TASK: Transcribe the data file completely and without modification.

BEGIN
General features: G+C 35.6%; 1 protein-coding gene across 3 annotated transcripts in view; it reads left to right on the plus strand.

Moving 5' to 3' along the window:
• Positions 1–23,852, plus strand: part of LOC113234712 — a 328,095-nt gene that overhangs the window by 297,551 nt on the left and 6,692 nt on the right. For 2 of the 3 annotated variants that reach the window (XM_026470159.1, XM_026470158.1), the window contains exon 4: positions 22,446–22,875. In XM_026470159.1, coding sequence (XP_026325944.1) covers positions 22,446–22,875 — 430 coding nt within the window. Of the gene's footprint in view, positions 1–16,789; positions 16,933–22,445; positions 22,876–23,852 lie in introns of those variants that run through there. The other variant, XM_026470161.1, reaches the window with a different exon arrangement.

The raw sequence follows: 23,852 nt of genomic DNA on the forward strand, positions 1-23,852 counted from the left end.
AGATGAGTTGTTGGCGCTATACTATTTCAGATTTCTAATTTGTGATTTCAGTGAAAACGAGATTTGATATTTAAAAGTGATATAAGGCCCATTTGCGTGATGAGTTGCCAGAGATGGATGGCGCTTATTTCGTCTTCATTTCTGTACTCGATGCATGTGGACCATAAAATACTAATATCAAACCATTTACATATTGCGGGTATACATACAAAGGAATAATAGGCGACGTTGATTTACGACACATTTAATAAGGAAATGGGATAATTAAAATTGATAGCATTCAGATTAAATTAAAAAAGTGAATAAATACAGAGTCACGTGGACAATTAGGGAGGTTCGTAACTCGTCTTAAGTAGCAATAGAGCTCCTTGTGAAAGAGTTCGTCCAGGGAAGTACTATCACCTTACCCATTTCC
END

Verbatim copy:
General features: G+C 35.6%; 1 protein-coding gene across 3 annotated transcripts in view; it reads left to right on the plus strand.

Moving 5' to 3' along the window:
• Positions 1–23,852, plus strand: part of LOC113234712 — a 328,095-nt gene that overhangs the window by 297,551 nt on the left and 6,692 nt on the right. For 2 of the 3 annotated variants that reach the window (XM_026470159.1, XM_026470158.1), the window contains exon 4: positions 22,446–22,875. In XM_026470159.1, coding sequence (XP_026325944.1) covers positions 22,446–22,875 — 430 coding nt within the window. Of the gene's footprint in view, positions 1–16,789; positions 16,933–22,445; positions 22,876–23,852 lie in introns of those variants that run through there. The other variant, XM_026470161.1, reaches the window with a different exon arrangement.

The raw sequence follows: 23,852 nt of genomic DNA on the forward strand, positions 1-23,852 counted from the left end.
AGATGAGTTGTTGGCGCTATACTATTTCAGATTTCTAATTTGTGATTTCAGTGAAAACGAGATTTGATATTTAAAAGTGATATAAGGCCCATTTGCGTGATGAGTTGCCAGAGATGGATGGCGCTTATTTCGTCTTCATTTCTGTACTCGATGCATGTGGACCATAAAATACTAATATCAAACCATTTACATATTGCGGGTATACATACAAAGGAATAATAGGCGACGTTGATTTACGACACATTTAATAAGGAAATGGGATAATTAAAATTGATAGCATTCAGATTAAATTAAAAAAGTGAATAAATACAGAGTCACGTGGACAATTAGGGAGGTTCGTAACTCGTCTTAAGTAGCAATAGAGCTCCTTGTGAAAGAGTTCGTCCAGGGAAGTACTATCACCTTACCCATTTCC